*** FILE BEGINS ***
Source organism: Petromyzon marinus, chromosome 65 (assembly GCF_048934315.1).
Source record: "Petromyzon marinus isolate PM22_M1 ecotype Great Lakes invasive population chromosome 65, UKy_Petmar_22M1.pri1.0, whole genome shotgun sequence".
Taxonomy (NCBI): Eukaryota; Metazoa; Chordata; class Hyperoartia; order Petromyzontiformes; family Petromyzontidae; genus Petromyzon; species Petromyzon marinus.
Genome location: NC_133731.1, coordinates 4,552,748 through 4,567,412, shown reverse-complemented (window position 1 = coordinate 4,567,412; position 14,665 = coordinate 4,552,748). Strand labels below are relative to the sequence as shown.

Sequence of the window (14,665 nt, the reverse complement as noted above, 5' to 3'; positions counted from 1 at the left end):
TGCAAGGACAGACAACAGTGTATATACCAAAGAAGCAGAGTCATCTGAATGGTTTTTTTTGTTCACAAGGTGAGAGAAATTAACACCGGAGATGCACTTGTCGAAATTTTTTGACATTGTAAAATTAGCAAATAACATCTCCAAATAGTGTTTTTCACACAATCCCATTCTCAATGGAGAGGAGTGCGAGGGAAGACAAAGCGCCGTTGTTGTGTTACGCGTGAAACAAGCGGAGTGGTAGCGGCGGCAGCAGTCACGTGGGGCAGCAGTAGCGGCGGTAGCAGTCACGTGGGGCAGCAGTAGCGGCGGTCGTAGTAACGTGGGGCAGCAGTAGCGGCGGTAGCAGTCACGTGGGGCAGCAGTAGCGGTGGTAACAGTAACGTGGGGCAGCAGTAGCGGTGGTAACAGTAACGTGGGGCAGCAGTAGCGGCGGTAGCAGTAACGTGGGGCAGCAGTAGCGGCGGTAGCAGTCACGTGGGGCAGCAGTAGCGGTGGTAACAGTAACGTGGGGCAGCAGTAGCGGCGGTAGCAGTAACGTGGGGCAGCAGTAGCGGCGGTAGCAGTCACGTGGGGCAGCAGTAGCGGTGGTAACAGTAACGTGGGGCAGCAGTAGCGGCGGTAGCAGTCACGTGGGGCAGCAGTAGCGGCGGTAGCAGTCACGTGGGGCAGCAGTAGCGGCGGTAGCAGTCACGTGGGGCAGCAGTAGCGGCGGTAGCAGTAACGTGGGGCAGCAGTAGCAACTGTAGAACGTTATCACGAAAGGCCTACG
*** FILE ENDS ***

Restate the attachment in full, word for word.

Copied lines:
Source organism: Petromyzon marinus, chromosome 65 (assembly GCF_048934315.1).
Source record: "Petromyzon marinus isolate PM22_M1 ecotype Great Lakes invasive population chromosome 65, UKy_Petmar_22M1.pri1.0, whole genome shotgun sequence".
Taxonomy (NCBI): Eukaryota; Metazoa; Chordata; class Hyperoartia; order Petromyzontiformes; family Petromyzontidae; genus Petromyzon; species Petromyzon marinus.
Genome location: NC_133731.1, coordinates 4,552,748 through 4,567,412, shown reverse-complemented (window position 1 = coordinate 4,567,412; position 14,665 = coordinate 4,552,748). Strand labels below are relative to the sequence as shown.

Sequence of the window (14,665 nt, the reverse complement as noted above, 5' to 3'; positions counted from 1 at the left end):
TGCAAGGACAGACAACAGTGTATATACCAAAGAAGCAGAGTCATCTGAATGGTTTTTTTTGTTCACAAGGTGAGAGAAATTAACACCGGAGATGCACTTGTCGAAATTTTTTGACATTGTAAAATTAGCAAATAACATCTCCAAATAGTGTTTTTCACACAATCCCATTCTCAATGGAGAGGAGTGCGAGGGAAGACAAAGCGCCGTTGTTGTGTTACGCGTGAAACAAGCGGAGTGGTAGCGGCGGCAGCAGTCACGTGGGGCAGCAGTAGCGGCGGTAGCAGTCACGTGGGGCAGCAGTAGCGGCGGTCGTAGTAACGTGGGGCAGCAGTAGCGGCGGTAGCAGTCACGTGGGGCAGCAGTAGCGGTGGTAACAGTAACGTGGGGCAGCAGTAGCGGTGGTAACAGTAACGTGGGGCAGCAGTAGCGGCGGTAGCAGTAACGTGGGGCAGCAGTAGCGGCGGTAGCAGTCACGTGGGGCAGCAGTAGCGGTGGTAACAGTAACGTGGGGCAGCAGTAGCGGCGGTAGCAGTAACGTGGGGCAGCAGTAGCGGCGGTAGCAGTCACGTGGGGCAGCAGTAGCGGTGGTAACAGTAACGTGGGGCAGCAGTAGCGGCGGTAGCAGTCACGTGGGGCAGCAGTAGCGGCGGTAGCAGTCACGTGGGGCAGCAGTAGCGGCGGTAGCAGTCACGTGGGGCAGCAGTAGCGGCGGTAGCAGTAACGTGGGGCAGCAGTAGCAACTGTAGAACGTTATCACGAAAGGCCTACG